SEATTLE – Two kinds of parasites typically found in cats and opossums have been detected in marine mammals that died in the Pacific Northwest, according to a federal study released Tuesday.
Toxoplasma gondii and sarcocystis neurona were found in most of the animals, even healthy ones, according to scientists with the National Institutes of Health. They studied tissue samples from 161 seals, sea lions, northern sea otters and other marine mammals collected in Washington, Oregon and southern British Columbia from 2004 to 2009.
Toxoplasma gondii, which caused a large outbreak of disease in humans in 1995, enters water through infected cat feces. Sarcocystis neurona is believed to have been introduced in the Northwest by opossums, which can shed an infectious form of the parasite in their feces.
Researchers found that marine mammals infected with both were more likely to have severe brain swelling and die than those infected with just one parasite.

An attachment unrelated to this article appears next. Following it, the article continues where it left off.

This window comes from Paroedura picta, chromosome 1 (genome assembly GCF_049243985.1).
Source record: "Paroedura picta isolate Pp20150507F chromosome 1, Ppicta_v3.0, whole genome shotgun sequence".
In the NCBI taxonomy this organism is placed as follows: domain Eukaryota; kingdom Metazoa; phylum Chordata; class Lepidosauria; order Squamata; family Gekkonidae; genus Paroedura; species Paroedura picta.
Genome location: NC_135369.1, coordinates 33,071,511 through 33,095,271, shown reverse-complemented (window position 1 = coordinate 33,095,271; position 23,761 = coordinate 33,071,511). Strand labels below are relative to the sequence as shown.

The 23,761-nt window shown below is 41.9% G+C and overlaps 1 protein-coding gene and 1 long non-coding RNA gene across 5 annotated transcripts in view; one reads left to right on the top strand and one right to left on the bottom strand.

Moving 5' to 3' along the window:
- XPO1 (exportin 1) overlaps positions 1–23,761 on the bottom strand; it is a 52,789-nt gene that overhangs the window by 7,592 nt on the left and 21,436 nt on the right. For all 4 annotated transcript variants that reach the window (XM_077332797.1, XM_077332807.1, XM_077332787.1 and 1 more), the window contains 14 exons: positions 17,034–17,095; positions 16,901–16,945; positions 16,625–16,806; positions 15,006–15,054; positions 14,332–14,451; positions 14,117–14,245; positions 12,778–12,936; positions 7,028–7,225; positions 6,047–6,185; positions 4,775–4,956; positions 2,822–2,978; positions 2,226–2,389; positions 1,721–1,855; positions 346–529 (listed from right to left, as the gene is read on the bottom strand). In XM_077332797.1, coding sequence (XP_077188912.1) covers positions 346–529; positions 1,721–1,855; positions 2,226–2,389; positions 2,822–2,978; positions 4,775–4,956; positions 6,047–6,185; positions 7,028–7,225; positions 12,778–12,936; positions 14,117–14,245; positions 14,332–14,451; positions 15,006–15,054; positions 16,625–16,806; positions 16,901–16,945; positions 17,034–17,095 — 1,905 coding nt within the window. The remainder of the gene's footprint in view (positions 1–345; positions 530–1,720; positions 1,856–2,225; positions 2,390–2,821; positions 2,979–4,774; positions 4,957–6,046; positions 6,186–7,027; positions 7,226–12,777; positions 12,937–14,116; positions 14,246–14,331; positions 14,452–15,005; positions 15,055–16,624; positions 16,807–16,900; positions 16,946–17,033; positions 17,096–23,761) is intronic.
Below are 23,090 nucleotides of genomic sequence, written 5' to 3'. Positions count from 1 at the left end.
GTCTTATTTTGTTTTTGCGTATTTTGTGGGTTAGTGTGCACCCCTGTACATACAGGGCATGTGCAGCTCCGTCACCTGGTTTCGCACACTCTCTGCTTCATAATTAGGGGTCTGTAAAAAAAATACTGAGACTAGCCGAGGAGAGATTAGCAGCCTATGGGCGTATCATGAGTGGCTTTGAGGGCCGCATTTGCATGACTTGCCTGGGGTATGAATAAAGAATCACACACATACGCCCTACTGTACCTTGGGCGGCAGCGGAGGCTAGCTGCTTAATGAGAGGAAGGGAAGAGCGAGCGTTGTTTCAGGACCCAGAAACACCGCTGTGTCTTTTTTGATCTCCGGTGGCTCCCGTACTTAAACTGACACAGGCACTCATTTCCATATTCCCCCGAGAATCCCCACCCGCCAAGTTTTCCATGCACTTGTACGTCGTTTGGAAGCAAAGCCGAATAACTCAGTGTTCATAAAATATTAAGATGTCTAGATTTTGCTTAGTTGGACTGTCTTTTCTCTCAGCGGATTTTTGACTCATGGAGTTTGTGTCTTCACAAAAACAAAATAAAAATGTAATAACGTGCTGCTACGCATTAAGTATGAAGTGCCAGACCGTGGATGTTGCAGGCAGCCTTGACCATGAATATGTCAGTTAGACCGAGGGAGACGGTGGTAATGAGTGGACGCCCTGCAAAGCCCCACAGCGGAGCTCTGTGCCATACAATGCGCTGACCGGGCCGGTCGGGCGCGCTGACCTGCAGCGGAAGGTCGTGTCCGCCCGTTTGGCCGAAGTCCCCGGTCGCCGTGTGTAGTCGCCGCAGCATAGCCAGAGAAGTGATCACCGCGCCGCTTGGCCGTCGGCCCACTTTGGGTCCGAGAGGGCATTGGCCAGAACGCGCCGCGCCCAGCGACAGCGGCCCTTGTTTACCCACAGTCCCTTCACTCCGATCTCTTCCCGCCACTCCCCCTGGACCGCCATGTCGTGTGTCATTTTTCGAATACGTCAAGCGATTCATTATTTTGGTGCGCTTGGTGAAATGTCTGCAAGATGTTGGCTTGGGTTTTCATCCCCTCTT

Identifying the link between these parasites and marine mammals could inform public policy decisions, such as managing populations of feral cats and opossums or reducing runoff into coastal waters, said Michael Grigg, the study’s lead researcher and who is with National Institute of Allergy and Infectious Diseases.
“The public health message here is that people can easily avoid the parasites by filtering or boiling untreated water,” Grigg said. “Limiting serious disease in marine mammals, however, will require larger conservation efforts to block these land pathogens from flowing into our coastal waters.”
Researchers in Washington state and Canada also contributed to the study. Necropsies were performed on 151 stranded marine mammals, as well as 10 healthy adult California sea lions that were euthanized to protect Columbia River fish stocks.
The uptick in sarcocystis neurona infections was unexpected, Grigg said, adding that opossums are expanding their range into the Northwest.
“It’s surprising that the number of animals tested came up positive for at least something,” said Dyanna Lambourn, a marine mammal biologist with the Washington State Department of Fish and Wildlife and a study co-author.
“Not every animal out there is dying from these protozoal infections, but it is something that, especially during this time of this year, we see quite a number of animals that are stranding with symptoms associated with these parasites,” Lambourn said.